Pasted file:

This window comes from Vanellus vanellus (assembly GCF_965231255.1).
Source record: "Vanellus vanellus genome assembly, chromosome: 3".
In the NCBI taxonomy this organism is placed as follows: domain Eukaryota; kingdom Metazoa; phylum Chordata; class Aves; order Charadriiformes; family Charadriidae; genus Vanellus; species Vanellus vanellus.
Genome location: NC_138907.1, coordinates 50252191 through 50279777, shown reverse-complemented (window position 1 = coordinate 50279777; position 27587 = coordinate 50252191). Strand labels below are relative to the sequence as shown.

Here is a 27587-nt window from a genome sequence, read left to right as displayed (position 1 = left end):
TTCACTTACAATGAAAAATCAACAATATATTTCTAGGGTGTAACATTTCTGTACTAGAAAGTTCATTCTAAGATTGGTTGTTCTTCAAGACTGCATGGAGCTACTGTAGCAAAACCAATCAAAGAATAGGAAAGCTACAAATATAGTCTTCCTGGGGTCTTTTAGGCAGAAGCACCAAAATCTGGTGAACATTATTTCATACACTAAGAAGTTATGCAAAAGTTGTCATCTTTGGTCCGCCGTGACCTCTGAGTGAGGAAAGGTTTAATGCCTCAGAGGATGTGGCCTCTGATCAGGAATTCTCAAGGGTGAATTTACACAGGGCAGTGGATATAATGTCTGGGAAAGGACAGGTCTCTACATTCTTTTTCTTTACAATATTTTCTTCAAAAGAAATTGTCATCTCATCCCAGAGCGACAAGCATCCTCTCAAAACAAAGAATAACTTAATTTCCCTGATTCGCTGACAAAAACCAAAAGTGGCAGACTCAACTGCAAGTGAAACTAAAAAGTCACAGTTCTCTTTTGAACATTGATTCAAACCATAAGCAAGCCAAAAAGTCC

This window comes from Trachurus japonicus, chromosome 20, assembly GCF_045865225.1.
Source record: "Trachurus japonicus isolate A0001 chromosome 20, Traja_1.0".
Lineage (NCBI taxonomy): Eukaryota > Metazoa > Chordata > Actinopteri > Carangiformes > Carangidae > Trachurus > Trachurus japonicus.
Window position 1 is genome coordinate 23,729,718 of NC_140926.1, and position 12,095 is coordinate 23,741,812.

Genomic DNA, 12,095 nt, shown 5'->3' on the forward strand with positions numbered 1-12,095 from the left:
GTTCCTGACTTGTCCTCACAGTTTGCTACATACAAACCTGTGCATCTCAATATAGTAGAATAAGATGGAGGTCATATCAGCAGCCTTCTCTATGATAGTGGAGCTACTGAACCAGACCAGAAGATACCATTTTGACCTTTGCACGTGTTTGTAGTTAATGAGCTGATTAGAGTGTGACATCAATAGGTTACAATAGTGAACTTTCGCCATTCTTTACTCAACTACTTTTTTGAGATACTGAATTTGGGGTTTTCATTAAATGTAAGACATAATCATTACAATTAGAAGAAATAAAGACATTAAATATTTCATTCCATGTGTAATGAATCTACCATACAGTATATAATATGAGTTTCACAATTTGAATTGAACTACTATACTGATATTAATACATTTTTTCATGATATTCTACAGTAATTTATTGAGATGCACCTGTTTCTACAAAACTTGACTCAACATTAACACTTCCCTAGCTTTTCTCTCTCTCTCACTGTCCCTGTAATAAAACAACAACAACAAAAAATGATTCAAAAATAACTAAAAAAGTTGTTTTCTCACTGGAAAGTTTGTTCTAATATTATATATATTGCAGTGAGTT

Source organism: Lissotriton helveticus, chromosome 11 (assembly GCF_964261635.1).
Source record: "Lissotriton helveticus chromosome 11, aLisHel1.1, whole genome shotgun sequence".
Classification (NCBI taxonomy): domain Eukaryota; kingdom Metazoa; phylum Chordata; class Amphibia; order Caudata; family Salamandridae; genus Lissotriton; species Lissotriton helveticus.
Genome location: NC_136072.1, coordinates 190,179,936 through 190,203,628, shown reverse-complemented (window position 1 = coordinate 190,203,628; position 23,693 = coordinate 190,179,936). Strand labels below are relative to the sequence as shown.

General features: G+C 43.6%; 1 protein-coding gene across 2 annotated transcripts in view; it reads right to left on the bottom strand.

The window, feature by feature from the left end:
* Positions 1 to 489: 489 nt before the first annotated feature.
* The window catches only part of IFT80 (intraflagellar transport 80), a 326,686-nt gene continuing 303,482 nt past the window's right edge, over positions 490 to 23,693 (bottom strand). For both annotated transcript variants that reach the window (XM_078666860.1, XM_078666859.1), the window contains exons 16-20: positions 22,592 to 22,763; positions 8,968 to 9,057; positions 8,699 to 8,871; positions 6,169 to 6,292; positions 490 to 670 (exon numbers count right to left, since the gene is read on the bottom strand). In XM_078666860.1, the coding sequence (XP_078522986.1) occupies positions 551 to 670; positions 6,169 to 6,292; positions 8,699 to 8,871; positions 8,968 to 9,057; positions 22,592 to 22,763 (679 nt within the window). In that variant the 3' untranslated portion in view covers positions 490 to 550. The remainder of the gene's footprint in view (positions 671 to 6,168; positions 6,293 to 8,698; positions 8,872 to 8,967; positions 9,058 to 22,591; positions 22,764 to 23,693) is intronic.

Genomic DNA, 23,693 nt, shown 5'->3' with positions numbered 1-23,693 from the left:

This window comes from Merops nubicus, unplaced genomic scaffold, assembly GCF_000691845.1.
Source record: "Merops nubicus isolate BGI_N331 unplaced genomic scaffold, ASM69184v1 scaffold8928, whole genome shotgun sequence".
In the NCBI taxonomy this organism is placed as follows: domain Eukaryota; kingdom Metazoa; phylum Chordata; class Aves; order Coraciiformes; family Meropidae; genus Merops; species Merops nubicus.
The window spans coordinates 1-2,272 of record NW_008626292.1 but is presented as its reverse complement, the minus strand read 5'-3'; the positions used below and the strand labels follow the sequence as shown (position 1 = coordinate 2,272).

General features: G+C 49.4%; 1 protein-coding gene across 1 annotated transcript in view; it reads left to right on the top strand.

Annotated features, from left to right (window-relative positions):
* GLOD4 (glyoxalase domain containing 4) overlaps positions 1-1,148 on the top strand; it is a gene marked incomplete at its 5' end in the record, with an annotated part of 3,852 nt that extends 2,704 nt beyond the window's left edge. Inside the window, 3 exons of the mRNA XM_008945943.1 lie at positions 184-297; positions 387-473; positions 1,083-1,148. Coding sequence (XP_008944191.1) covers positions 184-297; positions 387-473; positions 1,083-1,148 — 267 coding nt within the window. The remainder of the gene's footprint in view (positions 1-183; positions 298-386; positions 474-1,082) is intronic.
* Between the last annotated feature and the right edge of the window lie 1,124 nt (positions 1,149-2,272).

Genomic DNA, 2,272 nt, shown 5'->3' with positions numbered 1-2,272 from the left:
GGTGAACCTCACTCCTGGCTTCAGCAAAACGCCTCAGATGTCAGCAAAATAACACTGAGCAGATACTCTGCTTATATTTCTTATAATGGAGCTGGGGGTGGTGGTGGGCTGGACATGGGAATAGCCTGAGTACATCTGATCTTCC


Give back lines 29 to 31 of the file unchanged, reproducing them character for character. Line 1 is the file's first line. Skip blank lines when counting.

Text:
* Between the last annotated feature and the right edge of the window lie 1,124 nt (positions 1,149-2,272).

Genomic DNA, 2,272 nt, shown 5'->3' with positions numbered 1-2,272 from the left:
GGTGAACCTCACTCCTGGCTTCAGCAAAACGCCTCAGATGTCAGCAAAATAACACTGAGCAGATACTCTGCTTATATTTCTTATAATGGAGCTGGGGGTGGTGGTGGGCTGGACATGGGAATAGCCTGAGTACATCTGATCTTCC